Any old soldier would have been amused had he seen us getting ready to move. The battalion had to be drawn up and roughly inspected, and owing to the restricted area it was necessary to move the companies about more or less. Being a Light Infantry regiment we have many pecularities [sic] as to drill and orders. One item being that the men are not called to attention and given the “slope’ums,” preparatory to moving, we simply say “move right (or left) in fours. Form fours–right” and off they go, springing to attention automatically as the first part of the move and marching off at the “trail.” Fully half of our new men knew nothing of our Light Infantry idiosyncrasies, and were completely lost. The idea of being expected to move without being called to attention or given the “slope” was too much for them. The result was one of grand and very glorious confusion, for which no one was to blame. At first our Colonel, who was a regular from a Highland Light Infantry regiment, and a splendid fellow, accustomed to having things done strictly according to rules and regulations, gazed with indignation and rapidly rising temper at the horrible muddle. A word whispered in his ear at the critical moment explained the situation and discipline or no discipline there was a suppressed giggle before the mongrel Battalion finally got under way with more or less uniformity of action.

PTE. ARTHUR GRUNDY - 10TH (SERVICE) BATTALION K.O.Y.L.I. (21ST DIVISION) by J.A. Richardson. (Published privately, 2008)


On Monday, the 25th September the Allies made a general attack from Martinpuich to the River Somme. On the British front the objectives included an area curving round the north of Flers and Martinpuich, and about 1,000 yards deep. The villages of Gueudecourt, Lesbœufs and Morval were also to be taken.

The attack on Gueudecourt was to be made by the 21st Division, with the 64th Brigade attacking on the right and the 110th Brigade on the left; the 62nd Brigade was in Divisional Reserve. To the right of the 64th Brigade were the Guards Division; to the left of the 110th Brigade were the 55th (West Lancashire) Division. Gueudecourt village was to be taken by the 110th Brigade. The 64th Brigade, with the 1st Lincolnshire Regiment from the 62nd Brigade attached to it for the attack, was given three objectives: The first objective, Gird Trench and Gird Support was to be taken by the 10th K.O.Y.L.I. and the 1st East Yorkshires; the second objective was a line running south-eastwards from the from the south-east corner of Gueudecourt village, this was to be taken by the 1st Lincolns. After the Lincolns had captured the second objective, the 10th K.O.Y.L.I. and the 1st East Yorkshires, having regrouped, were to pass through the Lincolns position and take the third objective, the Gueudecourt-Le Transloy road running from the north-east of Gueudecourt, where contact was to be made with the Guards Division. Two tanks should have been available to the XV Corps, but one became ditched and the other was not used until the next day, when tanks were to show what they could achieve.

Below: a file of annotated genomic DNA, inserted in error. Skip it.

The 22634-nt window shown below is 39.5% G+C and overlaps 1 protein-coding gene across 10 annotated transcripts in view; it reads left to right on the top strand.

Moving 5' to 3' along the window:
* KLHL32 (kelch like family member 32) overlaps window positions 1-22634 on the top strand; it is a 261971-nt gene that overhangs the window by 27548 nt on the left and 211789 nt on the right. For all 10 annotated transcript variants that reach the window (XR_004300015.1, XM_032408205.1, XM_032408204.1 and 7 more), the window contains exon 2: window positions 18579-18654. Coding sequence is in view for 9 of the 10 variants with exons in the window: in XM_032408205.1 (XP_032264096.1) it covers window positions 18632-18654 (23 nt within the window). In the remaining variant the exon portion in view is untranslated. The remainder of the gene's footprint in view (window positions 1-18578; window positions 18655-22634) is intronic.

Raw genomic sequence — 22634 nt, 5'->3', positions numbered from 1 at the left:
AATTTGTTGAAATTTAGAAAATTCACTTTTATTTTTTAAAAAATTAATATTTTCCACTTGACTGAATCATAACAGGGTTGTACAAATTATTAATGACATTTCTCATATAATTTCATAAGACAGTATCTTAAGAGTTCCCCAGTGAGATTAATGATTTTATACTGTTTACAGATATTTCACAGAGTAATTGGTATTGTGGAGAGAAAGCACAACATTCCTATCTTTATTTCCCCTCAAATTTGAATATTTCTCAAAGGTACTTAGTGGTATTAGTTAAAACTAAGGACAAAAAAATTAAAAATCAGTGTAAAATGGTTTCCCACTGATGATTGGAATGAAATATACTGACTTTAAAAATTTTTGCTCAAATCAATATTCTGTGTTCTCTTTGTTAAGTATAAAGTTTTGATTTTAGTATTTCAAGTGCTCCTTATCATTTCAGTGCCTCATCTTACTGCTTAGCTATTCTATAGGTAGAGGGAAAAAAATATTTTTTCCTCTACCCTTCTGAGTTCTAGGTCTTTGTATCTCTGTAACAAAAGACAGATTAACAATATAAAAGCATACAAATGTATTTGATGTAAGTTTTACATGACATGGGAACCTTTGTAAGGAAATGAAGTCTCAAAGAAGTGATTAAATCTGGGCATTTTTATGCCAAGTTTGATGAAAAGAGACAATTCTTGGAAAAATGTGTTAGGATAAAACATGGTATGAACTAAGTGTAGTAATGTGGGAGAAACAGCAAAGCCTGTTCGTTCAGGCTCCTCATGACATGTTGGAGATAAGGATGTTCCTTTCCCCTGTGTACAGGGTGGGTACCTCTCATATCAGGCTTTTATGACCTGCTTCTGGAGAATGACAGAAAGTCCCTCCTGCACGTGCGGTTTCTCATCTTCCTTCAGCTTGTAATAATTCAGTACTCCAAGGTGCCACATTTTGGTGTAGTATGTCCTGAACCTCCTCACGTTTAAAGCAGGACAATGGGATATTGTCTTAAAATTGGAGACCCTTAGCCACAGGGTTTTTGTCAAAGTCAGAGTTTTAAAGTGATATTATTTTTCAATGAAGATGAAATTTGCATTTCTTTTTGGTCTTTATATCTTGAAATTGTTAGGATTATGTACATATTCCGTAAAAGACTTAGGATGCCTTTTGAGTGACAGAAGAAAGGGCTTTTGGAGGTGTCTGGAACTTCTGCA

An unsuccessful attack on Gird Trench had been made over the same ground allotted to the 21st Division by the 43rd Brigade of the 14th (Light) Division. This attack had taken place on the 16th September and their unburied dead remained on the battlefield where they had fallen.

Opposing the 21st Division were the 238th Reserve Infantry Regiment of the 52nd Reserve Division, who were on the right of their division in the Gird trenches south-east of Watling Street. On present day maps Watling Street is named Chemin des Guilmonniers and the ground over which this portion of the German trenches ran is named les Flaques. In front of Gueudecourt was the 1/6th Bavarian Regiment on the left of its division, the 6th Bavarian. Each German regiment had three battalions and there were three regiments to a division. The 51st and 52nd Reserve Divisions of the XXVI Reserve Corps had come down from Ypres to relieve the 185th Division and the 5th Bavarian Division. The relief had been completed by the 18th September.